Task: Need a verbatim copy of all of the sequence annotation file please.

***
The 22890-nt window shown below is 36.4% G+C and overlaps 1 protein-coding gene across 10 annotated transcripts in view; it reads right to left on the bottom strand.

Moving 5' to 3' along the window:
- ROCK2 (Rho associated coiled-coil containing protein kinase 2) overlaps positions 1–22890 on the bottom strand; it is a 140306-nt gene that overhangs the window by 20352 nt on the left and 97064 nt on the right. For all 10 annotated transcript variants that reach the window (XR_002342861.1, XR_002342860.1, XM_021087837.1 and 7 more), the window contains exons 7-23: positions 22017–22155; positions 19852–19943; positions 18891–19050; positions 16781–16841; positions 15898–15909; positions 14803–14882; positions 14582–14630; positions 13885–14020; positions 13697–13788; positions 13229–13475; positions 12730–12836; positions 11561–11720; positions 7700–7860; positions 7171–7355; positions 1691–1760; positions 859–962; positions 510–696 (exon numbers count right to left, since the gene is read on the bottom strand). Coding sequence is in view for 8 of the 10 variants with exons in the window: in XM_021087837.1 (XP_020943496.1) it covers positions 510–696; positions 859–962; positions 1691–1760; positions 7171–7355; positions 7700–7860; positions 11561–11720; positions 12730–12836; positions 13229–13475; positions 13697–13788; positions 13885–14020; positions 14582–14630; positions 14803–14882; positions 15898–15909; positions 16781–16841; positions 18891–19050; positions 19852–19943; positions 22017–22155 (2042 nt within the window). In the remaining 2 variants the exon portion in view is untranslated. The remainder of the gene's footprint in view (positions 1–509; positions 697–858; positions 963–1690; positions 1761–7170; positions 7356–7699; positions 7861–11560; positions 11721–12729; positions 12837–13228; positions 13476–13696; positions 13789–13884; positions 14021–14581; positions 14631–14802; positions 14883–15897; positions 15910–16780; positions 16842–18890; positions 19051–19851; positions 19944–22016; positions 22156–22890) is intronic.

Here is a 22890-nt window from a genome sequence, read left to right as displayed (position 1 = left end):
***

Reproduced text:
The 22890-nt window shown below is 36.4% G+C and overlaps 1 protein-coding gene across 10 annotated transcripts in view; it reads right to left on the bottom strand.

Moving 5' to 3' along the window:
- ROCK2 (Rho associated coiled-coil containing protein kinase 2) overlaps positions 1–22890 on the bottom strand; it is a 140306-nt gene that overhangs the window by 20352 nt on the left and 97064 nt on the right. For all 10 annotated transcript variants that reach the window (XR_002342861.1, XR_002342860.1, XM_021087837.1 and 7 more), the window contains exons 7-23: positions 22017–22155; positions 19852–19943; positions 18891–19050; positions 16781–16841; positions 15898–15909; positions 14803–14882; positions 14582–14630; positions 13885–14020; positions 13697–13788; positions 13229–13475; positions 12730–12836; positions 11561–11720; positions 7700–7860; positions 7171–7355; positions 1691–1760; positions 859–962; positions 510–696 (exon numbers count right to left, since the gene is read on the bottom strand). Coding sequence is in view for 8 of the 10 variants with exons in the window: in XM_021087837.1 (XP_020943496.1) it covers positions 510–696; positions 859–962; positions 1691–1760; positions 7171–7355; positions 7700–7860; positions 11561–11720; positions 12730–12836; positions 13229–13475; positions 13697–13788; positions 13885–14020; positions 14582–14630; positions 14803–14882; positions 15898–15909; positions 16781–16841; positions 18891–19050; positions 19852–19943; positions 22017–22155 (2042 nt within the window). In the remaining 2 variants the exon portion in view is untranslated. The remainder of the gene's footprint in view (positions 1–509; positions 697–858; positions 963–1690; positions 1761–7170; positions 7356–7699; positions 7861–11560; positions 11721–12729; positions 12837–13228; positions 13476–13696; positions 13789–13884; positions 14021–14581; positions 14631–14802; positions 14883–15897; positions 15910–16780; positions 16842–18890; positions 19051–19851; positions 19944–22016; positions 22156–22890) is intronic.

Here is a 22890-nt window from a genome sequence, read left to right as displayed (position 1 = left end):